Ali Al Matani –
Much controversy happens by the end of every month about fuel prices as well as pricing mechanisms. Positive and negative reactions increase according to the increase in the monthly prices that corresponds with the prices of fuel in the international market, which we hope would not only reach $50 but exceed a $100. Some people have another point of view that the increase in oil prices is similar to the increase in prices of food and beverages and essential commodities. Then, how would we harmonise the incompatible aspects?
All aspects of fuel pricing and prices should be made clear to the local communities. They are related to standards we should abide by in line with the fuel derivatives pricing policies as well as subsidy structure for categories that deserve it.
The variables are the subsidy mechanisms, classes of receivables and application systems.
Firstly, we have to believe that deregulation of fuel derivatives prices is an international policy applied all over the world; we are no exception.
Secondly, we should believe what the government gains from oil and fuel derivatives revenues are for the development of its people and various sectors. Thirdly, we should adapt to changes in consumer variables and try to rationalise it as much as possible.
Time and conditions demand that we change our daily behaviour and adapt to the changes that may devour many of the things we’re indulging in.
We should not deceive ourselves saying that we would live in the same way forever and that the government would always be open-handed and giving.
According to the oil and gas sources, we saved RO 250 million by deregulating fuel derivatives over the last period. That is an achievement by the government and citizens, which benefited the State’s treasury and which, in turn, will support development projects, and benefit our country and citizens.
There are some constants we have to agree on. One of which is there is no way back on liberating fuel derivatives prices as a policy to be applied and executed without arguing.
Moreover, we must agree on subsidising some categories such as social security categories and low-income groups whose salaries do not exceed RO 600. We should agree on this as a policy, and these classes need subsidy to buy fuel.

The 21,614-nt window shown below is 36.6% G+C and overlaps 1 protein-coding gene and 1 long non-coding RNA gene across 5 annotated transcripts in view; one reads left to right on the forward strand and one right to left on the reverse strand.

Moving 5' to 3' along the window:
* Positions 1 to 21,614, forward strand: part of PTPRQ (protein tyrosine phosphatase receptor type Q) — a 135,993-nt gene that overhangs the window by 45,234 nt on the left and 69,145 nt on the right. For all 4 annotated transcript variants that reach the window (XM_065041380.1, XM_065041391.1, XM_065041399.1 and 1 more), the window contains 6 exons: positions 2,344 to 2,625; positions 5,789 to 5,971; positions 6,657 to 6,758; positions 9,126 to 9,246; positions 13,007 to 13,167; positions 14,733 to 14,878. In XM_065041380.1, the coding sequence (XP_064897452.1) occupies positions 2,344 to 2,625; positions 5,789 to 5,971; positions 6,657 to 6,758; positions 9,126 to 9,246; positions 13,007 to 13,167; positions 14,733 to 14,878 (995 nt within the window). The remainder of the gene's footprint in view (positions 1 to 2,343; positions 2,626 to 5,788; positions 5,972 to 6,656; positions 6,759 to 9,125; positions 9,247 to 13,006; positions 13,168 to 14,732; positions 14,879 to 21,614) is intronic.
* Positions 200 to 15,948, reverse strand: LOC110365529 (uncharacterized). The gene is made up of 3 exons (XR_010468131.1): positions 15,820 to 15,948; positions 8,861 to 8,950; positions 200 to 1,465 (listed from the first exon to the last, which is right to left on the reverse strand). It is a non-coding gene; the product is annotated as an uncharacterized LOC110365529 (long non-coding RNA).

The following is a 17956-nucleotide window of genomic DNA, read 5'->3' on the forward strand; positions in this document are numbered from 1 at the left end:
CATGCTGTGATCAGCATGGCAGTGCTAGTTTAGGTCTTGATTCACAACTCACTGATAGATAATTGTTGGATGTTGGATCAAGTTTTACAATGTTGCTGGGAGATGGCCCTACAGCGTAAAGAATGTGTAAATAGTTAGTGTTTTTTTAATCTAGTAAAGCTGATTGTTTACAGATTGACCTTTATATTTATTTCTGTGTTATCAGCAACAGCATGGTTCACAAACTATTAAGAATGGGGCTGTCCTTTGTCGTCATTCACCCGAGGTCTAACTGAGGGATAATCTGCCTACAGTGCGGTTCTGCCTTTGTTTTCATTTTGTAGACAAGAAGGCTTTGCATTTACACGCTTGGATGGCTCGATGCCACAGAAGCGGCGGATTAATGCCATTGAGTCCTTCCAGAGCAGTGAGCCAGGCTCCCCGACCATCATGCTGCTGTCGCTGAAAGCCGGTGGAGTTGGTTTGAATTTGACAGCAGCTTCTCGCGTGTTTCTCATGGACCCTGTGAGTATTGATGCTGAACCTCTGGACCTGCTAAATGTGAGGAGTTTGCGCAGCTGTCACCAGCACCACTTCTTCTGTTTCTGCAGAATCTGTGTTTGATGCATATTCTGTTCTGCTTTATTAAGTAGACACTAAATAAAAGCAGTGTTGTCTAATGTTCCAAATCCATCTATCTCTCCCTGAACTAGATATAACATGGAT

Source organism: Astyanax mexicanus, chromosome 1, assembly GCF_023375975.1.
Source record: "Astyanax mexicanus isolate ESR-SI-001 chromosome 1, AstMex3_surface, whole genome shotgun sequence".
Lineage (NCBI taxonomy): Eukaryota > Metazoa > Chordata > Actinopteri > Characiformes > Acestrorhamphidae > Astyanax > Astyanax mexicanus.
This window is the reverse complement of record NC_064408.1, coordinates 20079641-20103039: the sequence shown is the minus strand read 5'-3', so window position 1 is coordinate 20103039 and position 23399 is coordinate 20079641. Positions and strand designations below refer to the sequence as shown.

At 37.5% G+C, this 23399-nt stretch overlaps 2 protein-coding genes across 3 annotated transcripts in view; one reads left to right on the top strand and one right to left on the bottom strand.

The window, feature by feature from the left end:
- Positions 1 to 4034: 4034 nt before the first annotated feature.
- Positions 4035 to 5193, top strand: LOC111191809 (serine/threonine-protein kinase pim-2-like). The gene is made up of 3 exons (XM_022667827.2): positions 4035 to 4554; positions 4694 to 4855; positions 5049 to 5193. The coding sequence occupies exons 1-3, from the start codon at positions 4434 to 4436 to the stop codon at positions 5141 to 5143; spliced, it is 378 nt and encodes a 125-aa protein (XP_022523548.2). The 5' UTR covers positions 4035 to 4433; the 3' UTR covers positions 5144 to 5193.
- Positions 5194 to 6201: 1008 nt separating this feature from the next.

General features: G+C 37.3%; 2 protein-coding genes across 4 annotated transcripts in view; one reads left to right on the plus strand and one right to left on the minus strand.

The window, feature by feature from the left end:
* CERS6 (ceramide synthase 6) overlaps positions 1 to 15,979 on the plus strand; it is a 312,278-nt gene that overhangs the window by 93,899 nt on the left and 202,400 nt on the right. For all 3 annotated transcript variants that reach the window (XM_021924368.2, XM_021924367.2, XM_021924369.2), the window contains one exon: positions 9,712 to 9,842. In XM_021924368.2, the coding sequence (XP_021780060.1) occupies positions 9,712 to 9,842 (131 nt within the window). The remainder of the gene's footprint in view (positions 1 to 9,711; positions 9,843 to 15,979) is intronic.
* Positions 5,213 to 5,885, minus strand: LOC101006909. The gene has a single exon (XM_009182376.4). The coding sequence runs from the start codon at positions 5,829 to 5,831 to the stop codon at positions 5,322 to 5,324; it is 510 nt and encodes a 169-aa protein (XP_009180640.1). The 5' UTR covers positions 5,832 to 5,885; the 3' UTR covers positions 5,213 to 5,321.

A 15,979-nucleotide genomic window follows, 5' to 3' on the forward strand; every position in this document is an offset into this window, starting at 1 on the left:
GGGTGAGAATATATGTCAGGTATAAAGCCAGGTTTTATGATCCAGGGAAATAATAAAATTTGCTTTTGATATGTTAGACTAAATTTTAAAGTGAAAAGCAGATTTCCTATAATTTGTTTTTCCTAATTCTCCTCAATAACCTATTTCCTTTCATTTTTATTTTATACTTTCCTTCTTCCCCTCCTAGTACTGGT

The question that arises is what are the mechanisms followed to provide subsidy for those in need of it and how would we avoid transgressions that may occur in applying subsidy mechanisms?
There will be mistakes as well as other known transgressions. On the contrary, we have to be convinced that this is much better than not having any subsidy for some classes, and not liberating oil prices and thus subsidising affordable classes. Today, these classes are equalised with low-income people. There are people who deserve subsidy.
Determining classes of receivables require much data, some of which are: monthly salary (either the basic or income after adding bonuses and incentives) in order to identify those who deserve subsidy. It requires using the ID number that’s connected to the number of cars the citizen owns in addition to the prefixed subsidy rate and linking of oil stations to deny subsidy to the wrong people.
The process is not easy. Submitting the registration request for subsidy for fuel derivatives in addition to submitting evidence that the salary does not exceed RO 600 can determine the eligible classes.
Hopefully, we will be more convinced that the state system in executing ascetic policies is not because the state wanted so, but it was obliged to do so as a result of many issues: the economic crisis which affected all countries, keeping the financial status of the state and ratings from international organisations in case ascetic policies are not executed, as well as formulating effective tax policies that would have an impact on providing financial facilities.
Moreover, one of the issues is the obligations to regional states, as the value-added tax that will be applied in the coming years. So, we should not nag over every step towards this direction.
On the other hand, the government should prepare people for these changes and developments. Citizens are well aware of what’s going on around them, so they should be an integral part of the system with all its interactions.